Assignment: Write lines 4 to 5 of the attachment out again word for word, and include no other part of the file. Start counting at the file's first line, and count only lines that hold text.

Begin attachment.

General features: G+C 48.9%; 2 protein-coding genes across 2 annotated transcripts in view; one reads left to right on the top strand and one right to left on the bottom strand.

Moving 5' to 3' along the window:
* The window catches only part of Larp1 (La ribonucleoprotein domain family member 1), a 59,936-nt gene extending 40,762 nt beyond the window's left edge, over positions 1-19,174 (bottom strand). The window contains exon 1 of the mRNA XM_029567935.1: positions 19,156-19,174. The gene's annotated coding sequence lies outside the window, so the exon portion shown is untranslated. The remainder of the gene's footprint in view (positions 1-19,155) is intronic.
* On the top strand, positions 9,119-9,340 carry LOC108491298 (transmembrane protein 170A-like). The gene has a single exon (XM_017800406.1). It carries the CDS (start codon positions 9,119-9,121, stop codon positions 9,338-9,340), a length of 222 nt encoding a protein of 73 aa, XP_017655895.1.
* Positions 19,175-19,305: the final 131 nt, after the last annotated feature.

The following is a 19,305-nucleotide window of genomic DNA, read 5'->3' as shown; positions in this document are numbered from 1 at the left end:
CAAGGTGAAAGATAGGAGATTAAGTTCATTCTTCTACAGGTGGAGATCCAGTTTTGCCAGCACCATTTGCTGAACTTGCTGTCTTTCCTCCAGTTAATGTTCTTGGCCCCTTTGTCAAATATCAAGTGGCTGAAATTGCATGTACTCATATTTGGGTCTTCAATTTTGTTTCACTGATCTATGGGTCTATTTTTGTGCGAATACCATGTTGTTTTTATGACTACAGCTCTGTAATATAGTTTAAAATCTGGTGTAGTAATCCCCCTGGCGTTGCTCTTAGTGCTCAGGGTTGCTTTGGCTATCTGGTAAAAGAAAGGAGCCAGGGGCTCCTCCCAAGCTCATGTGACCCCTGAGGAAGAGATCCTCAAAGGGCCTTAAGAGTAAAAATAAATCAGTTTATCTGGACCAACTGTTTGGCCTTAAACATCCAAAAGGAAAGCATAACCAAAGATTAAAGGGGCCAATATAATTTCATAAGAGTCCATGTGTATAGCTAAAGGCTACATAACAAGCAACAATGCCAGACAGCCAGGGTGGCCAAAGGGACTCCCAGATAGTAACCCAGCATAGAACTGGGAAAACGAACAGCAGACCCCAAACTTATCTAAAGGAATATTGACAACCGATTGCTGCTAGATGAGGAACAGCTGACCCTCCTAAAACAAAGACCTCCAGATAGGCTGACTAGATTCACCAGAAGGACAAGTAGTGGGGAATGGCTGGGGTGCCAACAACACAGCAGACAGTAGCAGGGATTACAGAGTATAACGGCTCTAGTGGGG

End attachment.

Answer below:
* On the top strand, positions 9,119-9,340 carry LOC108491298 (transmembrane protein 170A-like). The gene has a single exon (XM_017800406.1). It carries the CDS (start codon positions 9,119-9,121, stop codon positions 9,338-9,340), a length of 222 nt encoding a protein of 73 aa, XP_017655895.1.
* Positions 19,175-19,305: the final 131 nt, after the last annotated feature.